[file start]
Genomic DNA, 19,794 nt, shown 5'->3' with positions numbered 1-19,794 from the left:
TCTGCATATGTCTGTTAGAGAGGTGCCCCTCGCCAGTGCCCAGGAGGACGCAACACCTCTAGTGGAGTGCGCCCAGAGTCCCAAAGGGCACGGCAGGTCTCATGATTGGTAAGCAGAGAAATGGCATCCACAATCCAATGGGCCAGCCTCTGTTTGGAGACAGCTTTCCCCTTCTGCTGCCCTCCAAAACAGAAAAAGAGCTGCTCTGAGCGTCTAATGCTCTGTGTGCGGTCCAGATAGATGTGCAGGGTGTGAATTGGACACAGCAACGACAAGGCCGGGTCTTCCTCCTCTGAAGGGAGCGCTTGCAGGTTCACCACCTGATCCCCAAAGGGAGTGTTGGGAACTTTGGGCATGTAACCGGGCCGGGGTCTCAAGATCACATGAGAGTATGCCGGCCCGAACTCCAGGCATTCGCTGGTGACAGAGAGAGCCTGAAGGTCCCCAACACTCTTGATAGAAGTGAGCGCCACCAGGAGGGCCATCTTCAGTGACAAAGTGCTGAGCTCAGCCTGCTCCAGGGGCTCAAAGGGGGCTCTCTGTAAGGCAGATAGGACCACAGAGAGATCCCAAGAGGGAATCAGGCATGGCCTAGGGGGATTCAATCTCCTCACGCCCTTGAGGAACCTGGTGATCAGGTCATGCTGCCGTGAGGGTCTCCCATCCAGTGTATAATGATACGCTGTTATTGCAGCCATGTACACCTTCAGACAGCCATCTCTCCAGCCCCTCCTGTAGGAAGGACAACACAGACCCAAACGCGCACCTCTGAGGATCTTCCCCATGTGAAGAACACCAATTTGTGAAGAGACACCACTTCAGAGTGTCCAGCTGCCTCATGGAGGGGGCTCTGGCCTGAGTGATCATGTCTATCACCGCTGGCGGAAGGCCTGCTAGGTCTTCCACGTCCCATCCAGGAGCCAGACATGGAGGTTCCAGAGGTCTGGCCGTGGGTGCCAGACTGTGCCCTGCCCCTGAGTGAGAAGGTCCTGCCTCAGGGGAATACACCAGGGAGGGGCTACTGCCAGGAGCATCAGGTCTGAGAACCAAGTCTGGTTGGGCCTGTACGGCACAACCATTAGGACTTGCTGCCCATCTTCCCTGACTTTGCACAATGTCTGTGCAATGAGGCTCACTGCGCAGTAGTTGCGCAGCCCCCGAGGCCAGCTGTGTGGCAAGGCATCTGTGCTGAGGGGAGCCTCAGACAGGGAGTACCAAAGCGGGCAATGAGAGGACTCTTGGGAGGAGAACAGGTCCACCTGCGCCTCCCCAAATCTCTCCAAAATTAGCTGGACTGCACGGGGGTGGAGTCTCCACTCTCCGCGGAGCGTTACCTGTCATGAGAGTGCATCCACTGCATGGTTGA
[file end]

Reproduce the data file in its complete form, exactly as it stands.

Genomic DNA, 19,794 nt, shown 5'->3' with positions numbered 1-19,794 from the left:
TCTGCATATGTCTGTTAGAGAGGTGCCCCTCGCCAGTGCCCAGGAGGACGCAACACCTCTAGTGGAGTGCGCCCAGAGTCCCAAAGGGCACGGCAGGTCTCATGATTGGTAAGCAGAGAAATGGCATCCACAATCCAATGGGCCAGCCTCTGTTTGGAGACAGCTTTCCCCTTCTGCTGCCCTCCAAAACAGAAAAAGAGCTGCTCTGAGCGTCTAATGCTCTGTGTGCGGTCCAGATAGATGTGCAGGGTGTGAATTGGACACAGCAACGACAAGGCCGGGTCTTCCTCCTCTGAAGGGAGCGCTTGCAGGTTCACCACCTGATCCCCAAAGGGAGTGTTGGGAACTTTGGGCATGTAACCGGGCCGGGGTCTCAAGATCACATGAGAGTATGCCGGCCCGAACTCCAGGCATTCGCTGGTGACAGAGAGAGCCTGAAGGTCCCCAACACTCTTGATAGAAGTGAGCGCCACCAGGAGGGCCATCTTCAGTGACAAAGTGCTGAGCTCAGCCTGCTCCAGGGGCTCAAAGGGGGCTCTCTGTAAGGCAGATAGGACCACAGAGAGATCCCAAGAGGGAATCAGGCATGGCCTAGGGGGATTCAATCTCCTCACGCCCTTGAGGAACCTGGTGATCAGGTCATGCTGCCGTGAGGGTCTCCCATCCAGTGTATAATGATACGCTGTTATTGCAGCCATGTACACCTTCAGACAGCCATCTCTCCAGCCCCTCCTGTAGGAAGGACAACACAGACCCAAACGCGCACCTCTGAGGATCTTCCCCATGTGAAGAACACCAATTTGTGAAGAGACACCACTTCAGAGTGTCCAGCTGCCTCATGGAGGGGGCTCTGGCCTGAGTGATCATGTCTATCACCGCTGGCGGAAGGCCTGCTAGGTCTTCCACGTCCCATCCAGGAGCCAGACATGGAGGTTCCAGAGGTCTGGCCGTGGGTGCCAGACTGTGCCCTGCCCCTGAGTGAGAAGGTCCTGCCTCAGGGGAATACACCAGGGAGGGGCTACTGCCAGGAGCATCAGGTCTGAGAACCAAGTCTGGTTGGGCCTGTACGGCACAACCATTAGGACTTGCTGCCCATCTTCCCTGACTTTGCACAATGTCTGTGCAATGAGGCTCACTGCGCAGTAGTTGCGCAGCCCCCGAGGCCAGCTGTGTGGCAAGGCATCTGTGCTGAGGGGAGCCTCAGACAGGGAGTACCAAAGCGGGCAATGAGAGGACTCTTGGGAGGAGAACAGGTCCACCTGCGCCTCCCCAAATCTCTCCAAAATTAGCTGGACTGCACGGGGGTGGAGTCTCCACTCTCCGCGGAGCGTTACCTGTCATGAGAGTGCATCCACTGCATGGTTGA